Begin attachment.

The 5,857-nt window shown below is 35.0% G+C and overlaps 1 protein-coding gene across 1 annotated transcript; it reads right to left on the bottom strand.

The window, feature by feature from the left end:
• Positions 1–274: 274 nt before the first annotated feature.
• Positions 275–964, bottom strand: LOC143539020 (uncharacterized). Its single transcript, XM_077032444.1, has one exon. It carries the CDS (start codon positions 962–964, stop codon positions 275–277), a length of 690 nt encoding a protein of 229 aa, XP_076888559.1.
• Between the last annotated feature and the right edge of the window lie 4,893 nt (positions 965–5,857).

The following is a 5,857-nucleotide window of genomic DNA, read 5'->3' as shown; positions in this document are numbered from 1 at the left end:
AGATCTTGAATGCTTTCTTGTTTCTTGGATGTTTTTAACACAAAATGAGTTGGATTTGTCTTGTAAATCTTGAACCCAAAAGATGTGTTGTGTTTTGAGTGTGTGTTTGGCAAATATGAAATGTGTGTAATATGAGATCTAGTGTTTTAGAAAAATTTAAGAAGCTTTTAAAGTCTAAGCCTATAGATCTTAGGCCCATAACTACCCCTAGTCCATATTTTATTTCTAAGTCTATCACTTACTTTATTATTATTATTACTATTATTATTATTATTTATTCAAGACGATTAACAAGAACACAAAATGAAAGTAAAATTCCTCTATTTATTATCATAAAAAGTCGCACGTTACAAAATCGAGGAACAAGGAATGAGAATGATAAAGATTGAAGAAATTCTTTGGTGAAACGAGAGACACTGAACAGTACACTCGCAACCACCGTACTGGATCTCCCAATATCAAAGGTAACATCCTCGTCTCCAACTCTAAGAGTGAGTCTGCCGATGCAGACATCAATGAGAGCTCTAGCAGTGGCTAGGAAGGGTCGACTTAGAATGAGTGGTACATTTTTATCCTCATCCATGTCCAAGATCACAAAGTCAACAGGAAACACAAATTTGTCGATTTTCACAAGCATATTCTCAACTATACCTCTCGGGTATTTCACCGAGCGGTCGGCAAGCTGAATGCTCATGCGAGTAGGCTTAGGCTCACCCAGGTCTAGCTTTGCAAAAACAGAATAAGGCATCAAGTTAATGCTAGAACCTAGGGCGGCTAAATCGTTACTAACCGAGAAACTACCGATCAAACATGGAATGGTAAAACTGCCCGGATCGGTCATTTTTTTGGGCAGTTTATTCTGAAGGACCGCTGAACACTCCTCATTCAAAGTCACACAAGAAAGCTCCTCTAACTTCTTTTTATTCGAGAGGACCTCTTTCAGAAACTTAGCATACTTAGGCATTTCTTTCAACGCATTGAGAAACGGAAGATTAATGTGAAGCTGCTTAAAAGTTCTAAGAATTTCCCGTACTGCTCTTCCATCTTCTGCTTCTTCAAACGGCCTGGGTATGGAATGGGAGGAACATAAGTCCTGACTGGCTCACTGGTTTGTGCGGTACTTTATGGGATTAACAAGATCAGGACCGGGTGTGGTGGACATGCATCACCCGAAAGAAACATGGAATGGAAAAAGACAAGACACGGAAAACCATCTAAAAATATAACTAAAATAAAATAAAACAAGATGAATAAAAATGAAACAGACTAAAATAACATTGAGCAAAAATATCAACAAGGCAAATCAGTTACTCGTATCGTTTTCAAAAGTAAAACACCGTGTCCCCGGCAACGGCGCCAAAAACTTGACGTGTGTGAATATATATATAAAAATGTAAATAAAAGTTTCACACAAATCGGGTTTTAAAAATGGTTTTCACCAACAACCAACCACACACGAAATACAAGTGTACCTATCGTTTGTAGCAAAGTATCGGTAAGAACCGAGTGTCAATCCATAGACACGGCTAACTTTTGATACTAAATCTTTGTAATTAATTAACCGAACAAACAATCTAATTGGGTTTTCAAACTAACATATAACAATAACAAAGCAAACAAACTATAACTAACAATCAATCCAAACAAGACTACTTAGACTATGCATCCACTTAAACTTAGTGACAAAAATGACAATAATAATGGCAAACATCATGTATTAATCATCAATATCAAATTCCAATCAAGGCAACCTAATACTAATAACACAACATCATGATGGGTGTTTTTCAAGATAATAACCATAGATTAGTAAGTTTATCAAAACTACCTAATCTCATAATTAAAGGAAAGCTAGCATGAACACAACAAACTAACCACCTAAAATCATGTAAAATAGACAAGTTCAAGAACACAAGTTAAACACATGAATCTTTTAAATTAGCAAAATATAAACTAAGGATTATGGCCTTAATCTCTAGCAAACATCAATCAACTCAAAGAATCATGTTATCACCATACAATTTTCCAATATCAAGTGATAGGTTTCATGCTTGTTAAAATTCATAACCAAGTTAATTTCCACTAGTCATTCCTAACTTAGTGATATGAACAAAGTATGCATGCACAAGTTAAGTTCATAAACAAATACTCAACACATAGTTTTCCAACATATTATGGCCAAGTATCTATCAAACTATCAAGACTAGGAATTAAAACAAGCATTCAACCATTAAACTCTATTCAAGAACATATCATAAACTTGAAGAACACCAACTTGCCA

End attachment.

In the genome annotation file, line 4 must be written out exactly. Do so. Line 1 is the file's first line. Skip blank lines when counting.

• Positions 275–964, bottom strand: LOC143539020 (uncharacterized). Its single transcript, XM_077032444.1, has one exon. It carries the CDS (start codon positions 962–964, stop codon positions 275–277), a length of 690 nt encoding a protein of 229 aa, XP_076888559.1.